123 Cochran, H. Merle: Telegram

The Chargé in the Netherlands (Coe) to the Secretary of State

top secret

433. Eyes only for the Secretary. In absence of Ambassador, have read your 350 April 7.1

Am aware contents memo in question. Ambassador informed me of Fockema Andreae’s remarks, and expressed his surprise at latter’s statement.

This is first time Ambassador or I have heard any Netherlands official make any such remarks regarding Cochran. Some weeks ago, however, Boon, Secretary General Foreign Office, said to me that he wondered if Cochran had been reporting to Department real state of affairs in Indonesia and asked if we had had any confirmatory reports from Cochran reference deteriorating situation. This was basis for Embtel 323 March 16.2 During Ambassador’s conversation with [Page 1008]Stikker (Embtel 384 March 28) so far as I am aware no innuendos reference Cochran were made.

It is my opinion that Cochran earned the healthy respect of Netherland officialdom at RTC because of his soundness, tact, persuasiveness and skill. Although he came to The Hague with the animadversion of many Dutchmen, he overcame their suspicions—at least in most official quarters—by his influence in bringing success to RTC negotiations.

Netherlands officials have tried to forget the past and Ambassador, myself and other Embassy officers believe they have the same aim as we have regarding Indonesia—namely, the establishment of the new state on a firm and solid basis. The Dutch like the Communists no more than we, and they realize that the RUSI Government is the strongest group in sight to keep Communists out of Indonesia, furthermore the hard-headed Dutch are practical enough to know that in a stable and effective Indonesian Government, there lies their only hope to get any returns at all from their heavy investments in the Archipelago.

Foreign Office takes gloomy view of outlook in Indonesia. As you will recall, Stikker made points in his conversation of March 28 with the Ambassador that Hatta must be forced to take much stronger hand in dealing with deteriorating situation and that Cochran should persuade him so to do. Perhaps the Dutch do not think Cochran will “push Hatta vigorously” and this may account for Fockema Andreae’s remarks. I cannot credit the Dutch with any Machiavellian motives, and think that in their genuine concern regarding Indonesia they are doing everything possible to strengthen Hatta. Their reports from Indonesia are disturbing, and they view the future with an alarm that they apparently do not believe possessed by Cochran. They may account for this clumsy tactic through Fockema Andreae. He has recently returned from Djakarta and was presumably selected to put Secretary Johnson “wise” as having the last word from Indonesia. I understand via Hunter (ECA Chief) that Ministers Lieftinck and Maarseveen who returned last week from Indonesia have equally disturbing views, despite their public declarations to the contrary.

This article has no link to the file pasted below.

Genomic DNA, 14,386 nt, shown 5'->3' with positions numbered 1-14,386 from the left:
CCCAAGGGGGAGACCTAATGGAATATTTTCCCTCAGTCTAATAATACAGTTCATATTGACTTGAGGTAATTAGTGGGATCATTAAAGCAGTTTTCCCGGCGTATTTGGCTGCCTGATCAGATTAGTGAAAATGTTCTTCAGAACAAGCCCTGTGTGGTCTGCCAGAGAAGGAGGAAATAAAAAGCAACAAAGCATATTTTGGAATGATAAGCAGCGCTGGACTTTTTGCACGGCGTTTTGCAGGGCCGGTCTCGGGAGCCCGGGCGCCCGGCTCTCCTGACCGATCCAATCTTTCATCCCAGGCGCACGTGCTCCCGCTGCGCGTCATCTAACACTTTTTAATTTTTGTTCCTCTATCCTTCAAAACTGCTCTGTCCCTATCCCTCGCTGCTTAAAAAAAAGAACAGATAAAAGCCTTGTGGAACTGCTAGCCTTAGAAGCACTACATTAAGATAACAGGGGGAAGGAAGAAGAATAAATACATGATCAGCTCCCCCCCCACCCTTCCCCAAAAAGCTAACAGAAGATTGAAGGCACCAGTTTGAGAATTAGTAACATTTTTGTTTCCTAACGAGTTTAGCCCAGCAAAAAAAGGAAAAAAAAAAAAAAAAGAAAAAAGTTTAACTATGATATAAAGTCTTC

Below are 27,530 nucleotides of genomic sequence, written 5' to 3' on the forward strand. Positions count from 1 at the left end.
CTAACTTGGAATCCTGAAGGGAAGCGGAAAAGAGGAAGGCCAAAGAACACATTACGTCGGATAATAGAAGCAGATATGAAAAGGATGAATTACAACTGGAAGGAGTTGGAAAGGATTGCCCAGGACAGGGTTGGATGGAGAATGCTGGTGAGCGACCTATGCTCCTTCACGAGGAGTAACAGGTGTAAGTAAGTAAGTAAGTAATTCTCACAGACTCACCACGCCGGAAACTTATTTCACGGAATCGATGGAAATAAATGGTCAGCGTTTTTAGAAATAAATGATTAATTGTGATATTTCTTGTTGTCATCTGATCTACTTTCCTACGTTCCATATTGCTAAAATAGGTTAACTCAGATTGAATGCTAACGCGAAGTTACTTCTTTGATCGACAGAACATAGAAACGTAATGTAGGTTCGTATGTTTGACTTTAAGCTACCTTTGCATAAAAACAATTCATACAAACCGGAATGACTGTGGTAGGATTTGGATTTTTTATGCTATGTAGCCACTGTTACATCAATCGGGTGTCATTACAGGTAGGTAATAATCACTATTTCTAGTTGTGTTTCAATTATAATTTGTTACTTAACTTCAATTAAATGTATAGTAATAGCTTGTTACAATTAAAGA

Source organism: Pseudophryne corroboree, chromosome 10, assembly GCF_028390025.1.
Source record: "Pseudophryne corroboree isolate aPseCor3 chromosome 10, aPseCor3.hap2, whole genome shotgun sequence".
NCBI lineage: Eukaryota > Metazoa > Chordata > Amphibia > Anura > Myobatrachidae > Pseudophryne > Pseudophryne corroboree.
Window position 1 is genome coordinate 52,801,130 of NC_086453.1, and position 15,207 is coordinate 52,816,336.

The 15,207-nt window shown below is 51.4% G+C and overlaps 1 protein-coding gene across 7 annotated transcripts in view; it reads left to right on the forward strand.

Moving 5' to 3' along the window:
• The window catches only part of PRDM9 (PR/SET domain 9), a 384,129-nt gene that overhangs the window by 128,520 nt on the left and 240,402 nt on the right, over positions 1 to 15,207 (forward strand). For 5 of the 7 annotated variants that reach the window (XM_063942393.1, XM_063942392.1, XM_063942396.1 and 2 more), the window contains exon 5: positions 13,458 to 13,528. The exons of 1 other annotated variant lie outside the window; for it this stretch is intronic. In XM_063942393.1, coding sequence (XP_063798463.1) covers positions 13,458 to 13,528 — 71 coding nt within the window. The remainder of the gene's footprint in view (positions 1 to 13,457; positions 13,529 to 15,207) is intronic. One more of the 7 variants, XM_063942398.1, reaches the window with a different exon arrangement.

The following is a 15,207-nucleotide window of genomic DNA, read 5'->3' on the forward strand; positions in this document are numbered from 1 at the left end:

Ambassador returns 16th and may wish to report further, but I am certain he will concur in views reported above.3 I shall keep alert [Page 1009]for any signs of an anti-Cochran campaign here and not hesitate to say, as we have in the past and if occasion arises during any conversation with Netherlands officials, that Cochran enjoys the full confidence of our government.

Coe
  1. Not printed; it informed Ambassador Chapin that Secretary Acheson had seen the memorandum of his conversation with Schokking on March 30 and asked Chapin for his appraisal of the extent to which Fockema Andreae’s views were held by other high Dutch officials. Chapin was also advised:

    “As you know we are all concerned to promote orderly and stable Govt in Indonesia consonant with our sponsorship Round Table Conf agreement. We believe that Cochran has vigorously been pursuing this policy. This is not first attempt of Dutch to discredit our reps in Indonesia. Present move may not be unconnected with possible involvement of important Dutch officials in improper activities in Indonesia. Our immed concern is how best to contribute to cessation of this kind of maneuvering and to insure maximum cooperation of Dutch. In absence of specific substantive info this clearly cannot involve Cochran replacement. In the meantime I believe you shld make clear in conversations whenever question is raised that Cochran enjoys full confidence of this Govt” (123 Cochran, H. Merle)

  2. Not printed.
  3. In telegram 463, April 18, from The Hague, not printed, Ambassador Chapin expressed his concurrence with Coe’s remarks and added:

    “I have never heard any other responsible Dutch official seek to discredit our representative in Indonesia since my arrival which more or less coincided termination RTC conference and do not believe Dutch Government would in any way countenance acts on part of Dutch officials in Indonesia prejudicial to what it has stated are our common objectives, namely, the establishment of a bulwark against Communism through the agency of a government capable of maintaining order, promoting welfare of Indonesian people and protecting legitimate foreign, interests in Indonesia.

    “I believe Dutch, including those who even before settlement were sincere friends of Indonesian independence, now to be seriously apprehensive (rightly or wrongly) at trend of events in Indonesia based upon such information as is reported here by cables or by returning officials and businessmen.” (123 Cochran, H. Merle)